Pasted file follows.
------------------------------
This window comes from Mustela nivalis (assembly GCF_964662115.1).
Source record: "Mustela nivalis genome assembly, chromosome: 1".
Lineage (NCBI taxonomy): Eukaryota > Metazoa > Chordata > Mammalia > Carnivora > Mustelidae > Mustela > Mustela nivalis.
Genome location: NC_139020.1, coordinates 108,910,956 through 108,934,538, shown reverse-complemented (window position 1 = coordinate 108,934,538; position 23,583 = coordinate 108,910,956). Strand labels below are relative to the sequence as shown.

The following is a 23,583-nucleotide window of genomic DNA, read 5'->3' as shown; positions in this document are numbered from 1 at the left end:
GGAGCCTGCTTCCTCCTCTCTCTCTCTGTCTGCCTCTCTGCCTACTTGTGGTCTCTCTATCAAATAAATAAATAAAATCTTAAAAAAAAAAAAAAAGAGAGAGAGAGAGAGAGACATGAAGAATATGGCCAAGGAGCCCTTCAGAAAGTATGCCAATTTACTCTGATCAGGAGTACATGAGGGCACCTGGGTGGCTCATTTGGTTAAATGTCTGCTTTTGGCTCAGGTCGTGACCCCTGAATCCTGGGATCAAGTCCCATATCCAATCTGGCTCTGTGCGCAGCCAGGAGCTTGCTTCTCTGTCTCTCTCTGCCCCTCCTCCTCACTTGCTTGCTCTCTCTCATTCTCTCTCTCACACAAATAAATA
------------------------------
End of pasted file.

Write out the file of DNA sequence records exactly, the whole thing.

This window comes from Mustela nivalis (assembly GCF_964662115.1).
Source record: "Mustela nivalis genome assembly, chromosome: 1".
Lineage (NCBI taxonomy): Eukaryota > Metazoa > Chordata > Mammalia > Carnivora > Mustelidae > Mustela > Mustela nivalis.
Genome location: NC_139020.1, coordinates 108,910,956 through 108,934,538, shown reverse-complemented (window position 1 = coordinate 108,934,538; position 23,583 = coordinate 108,910,956). Strand labels below are relative to the sequence as shown.

The following is a 23,583-nucleotide window of genomic DNA, read 5'->3' as shown; positions in this document are numbered from 1 at the left end:
GGAGCCTGCTTCCTCCTCTCTCTCTCTGTCTGCCTCTCTGCCTACTTGTGGTCTCTCTATCAAATAAATAAATAAAATCTTAAAAAAAAAAAAAAAGAGAGAGAGAGAGAGAGACATGAAGAATATGGCCAAGGAGCCCTTCAGAAAGTATGCCAATTTACTCTGATCAGGAGTACATGAGGGCACCTGGGTGGCTCATTTGGTTAAATGTCTGCTTTTGGCTCAGGTCGTGACCCCTGAATCCTGGGATCAAGTCCCATATCCAATCTGGCTCTGTGCGCAGCCAGGAGCTTGCTTCTCTGTCTCTCTCTGCCCCTCCTCCTCACTTGCTTGCTCTCTCTCATTCTCTCTCTCACACAAATAAATA